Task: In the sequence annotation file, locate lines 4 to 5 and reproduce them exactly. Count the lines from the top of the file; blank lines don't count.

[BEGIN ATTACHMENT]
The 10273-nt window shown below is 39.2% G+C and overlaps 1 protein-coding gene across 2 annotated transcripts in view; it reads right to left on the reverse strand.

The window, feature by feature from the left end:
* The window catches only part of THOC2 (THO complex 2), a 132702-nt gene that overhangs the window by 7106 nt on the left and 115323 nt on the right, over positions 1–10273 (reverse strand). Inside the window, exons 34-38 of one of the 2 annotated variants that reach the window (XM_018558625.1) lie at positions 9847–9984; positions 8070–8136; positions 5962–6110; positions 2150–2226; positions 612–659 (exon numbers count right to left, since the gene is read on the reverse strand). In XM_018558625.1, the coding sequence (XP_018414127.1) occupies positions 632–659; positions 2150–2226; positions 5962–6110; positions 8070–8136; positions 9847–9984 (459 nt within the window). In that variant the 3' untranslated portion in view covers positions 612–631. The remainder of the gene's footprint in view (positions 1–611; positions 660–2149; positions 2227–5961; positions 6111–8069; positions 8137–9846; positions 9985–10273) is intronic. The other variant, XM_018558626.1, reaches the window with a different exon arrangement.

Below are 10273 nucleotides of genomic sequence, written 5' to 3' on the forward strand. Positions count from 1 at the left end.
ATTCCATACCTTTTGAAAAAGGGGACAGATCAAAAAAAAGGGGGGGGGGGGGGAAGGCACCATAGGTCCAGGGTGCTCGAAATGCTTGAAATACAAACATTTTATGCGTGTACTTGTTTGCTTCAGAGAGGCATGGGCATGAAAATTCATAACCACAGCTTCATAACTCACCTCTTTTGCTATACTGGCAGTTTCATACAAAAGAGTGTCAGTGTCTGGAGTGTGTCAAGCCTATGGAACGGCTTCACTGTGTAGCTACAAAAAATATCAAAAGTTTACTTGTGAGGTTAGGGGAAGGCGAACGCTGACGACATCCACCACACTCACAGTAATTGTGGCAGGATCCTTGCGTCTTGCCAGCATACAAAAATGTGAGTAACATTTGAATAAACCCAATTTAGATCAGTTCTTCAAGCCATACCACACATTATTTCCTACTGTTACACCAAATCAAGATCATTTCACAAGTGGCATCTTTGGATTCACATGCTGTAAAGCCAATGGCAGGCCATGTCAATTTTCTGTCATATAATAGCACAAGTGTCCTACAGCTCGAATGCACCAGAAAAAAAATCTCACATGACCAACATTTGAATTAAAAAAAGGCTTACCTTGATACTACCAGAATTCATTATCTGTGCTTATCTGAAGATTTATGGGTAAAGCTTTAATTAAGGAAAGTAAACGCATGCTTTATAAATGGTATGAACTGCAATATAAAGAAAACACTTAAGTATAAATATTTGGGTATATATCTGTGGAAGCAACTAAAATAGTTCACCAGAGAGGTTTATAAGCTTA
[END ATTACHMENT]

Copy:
Below are 10273 nucleotides of genomic sequence, written 5' to 3' on the forward strand. Positions count from 1 at the left end.
ATTCCATACCTTTTGAAAAAGGGGACAGATCAAAAAAAAGGGGGGGGGGGGGGAAGGCACCATAGGTCCAGGGTGCTCGAAATGCTTGAAATACAAACATTTTATGCGTGTACTTGTTTGCTTCAGAGAGGCATGGGCATGAAAATTCATAACCACAGCTTCATAACTCACCTCTTTTGCTATACTGGCAGTTTCATACAAAAGAGTGTCAGTGTCTGGAGTGTGTCAAGCCTATGGAACGGCTTCACTGTGTAGCTACAAAAAATATCAAAAGTTTACTTGTGAGGTTAGGGGAAGGCGAACGCTGACGACATCCACCACACTCACAGTAATTGTGGCAGGATCCTTGCGTCTTGCCAGCATACAAAAATGTGAGTAACATTTGAATAAACCCAATTTAGATCAGTTCTTCAAGCCATACCACACATTATTTCCTACTGTTACACCAAATCAAGATCATTTCACAAGTGGCATCTTTGGATTCACATGCTGTAAAGCCAATGGCAGGCCATGTCAATTTTCTGTCATATAATAGCACAAGTGTCCTACAGCTCGAATGCACCAGAAAAAAAATCTCACATGACCAACATTTGAATTAAAAAAAGGCTTACCTTGATACTACCAGAATTCATTATCTGTGCTTATCTGAAGATTTATGGGTAAAGCTTTAATTAAGGAAAGTAAACGCATGCTTTATAAATGGTATGAACTGCAATATAAAGAAAACACTTAAGTATAAATATTTGGGTATATATCTGTGGAAGCAACTAAAATAGTTCACCAGAGAGGTTTATAAGCTTA